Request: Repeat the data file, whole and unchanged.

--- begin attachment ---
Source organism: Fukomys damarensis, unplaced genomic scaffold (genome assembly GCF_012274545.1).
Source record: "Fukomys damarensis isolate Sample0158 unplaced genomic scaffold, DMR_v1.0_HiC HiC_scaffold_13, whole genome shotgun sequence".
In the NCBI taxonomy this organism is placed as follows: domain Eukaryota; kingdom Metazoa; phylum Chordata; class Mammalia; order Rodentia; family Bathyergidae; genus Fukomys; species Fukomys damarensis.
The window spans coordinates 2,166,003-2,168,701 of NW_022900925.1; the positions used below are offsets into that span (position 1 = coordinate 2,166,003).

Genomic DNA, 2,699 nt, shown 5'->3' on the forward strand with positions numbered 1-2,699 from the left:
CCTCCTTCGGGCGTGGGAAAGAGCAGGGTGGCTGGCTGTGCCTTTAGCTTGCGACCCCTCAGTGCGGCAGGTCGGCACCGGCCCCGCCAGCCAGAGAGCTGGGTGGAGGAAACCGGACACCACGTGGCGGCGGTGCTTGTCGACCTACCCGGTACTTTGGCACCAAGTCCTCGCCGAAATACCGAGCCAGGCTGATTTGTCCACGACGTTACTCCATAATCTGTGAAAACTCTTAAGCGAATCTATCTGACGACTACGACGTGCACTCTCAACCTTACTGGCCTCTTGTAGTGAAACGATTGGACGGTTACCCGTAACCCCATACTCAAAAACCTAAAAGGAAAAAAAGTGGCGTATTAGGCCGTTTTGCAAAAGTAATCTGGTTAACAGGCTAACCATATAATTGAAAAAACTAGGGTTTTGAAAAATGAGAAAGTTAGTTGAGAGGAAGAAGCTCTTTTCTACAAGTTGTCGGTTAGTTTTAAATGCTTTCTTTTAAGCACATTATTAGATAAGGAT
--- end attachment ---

Source organism: Fukomys damarensis, unplaced genomic scaffold (genome assembly GCF_012274545.1).
Source record: "Fukomys damarensis isolate Sample0158 unplaced genomic scaffold, DMR_v1.0_HiC HiC_scaffold_13, whole genome shotgun sequence".
In the NCBI taxonomy this organism is placed as follows: domain Eukaryota; kingdom Metazoa; phylum Chordata; class Mammalia; order Rodentia; family Bathyergidae; genus Fukomys; species Fukomys damarensis.
The window spans coordinates 2,166,003-2,168,701 of NW_022900925.1; the positions used below are offsets into that span (position 1 = coordinate 2,166,003).

Genomic DNA, 2,699 nt, shown 5'->3' on the forward strand with positions numbered 1-2,699 from the left:
CCTCCTTCGGGCGTGGGAAAGAGCAGGGTGGCTGGCTGTGCCTTTAGCTTGCGACCCCTCAGTGCGGCAGGTCGGCACCGGCCCCGCCAGCCAGAGAGCTGGGTGGAGGAAACCGGACACCACGTGGCGGCGGTGCTTGTCGACCTACCCGGTACTTTGGCACCAAGTCCTCGCCGAAATACCGAGCCAGGCTGATTTGTCCACGACGTTACTCCATAATCTGTGAAAACTCTTAAGCGAATCTATCTGACGACTACGACGTGCACTCTCAACCTTACTGGCCTCTTGTAGTGAAACGATTGGACGGTTACCCGTAACCCCATACTCAAAAACCTAAAAGGAAAAAAAGTGGCGTATTAGGCCGTTTTGCAAAAGTAATCTGGTTAACAGGCTAACCATATAATTGAAAAAACTAGGGTTTTGAAAAATGAGAAAGTTAGTTGAGAGGAAGAAGCTCTTTTCTACAAGTTGTCGGTTAGTTTTAAATGCTTTCTTTTAAGCACATTATTAGATAAGGAT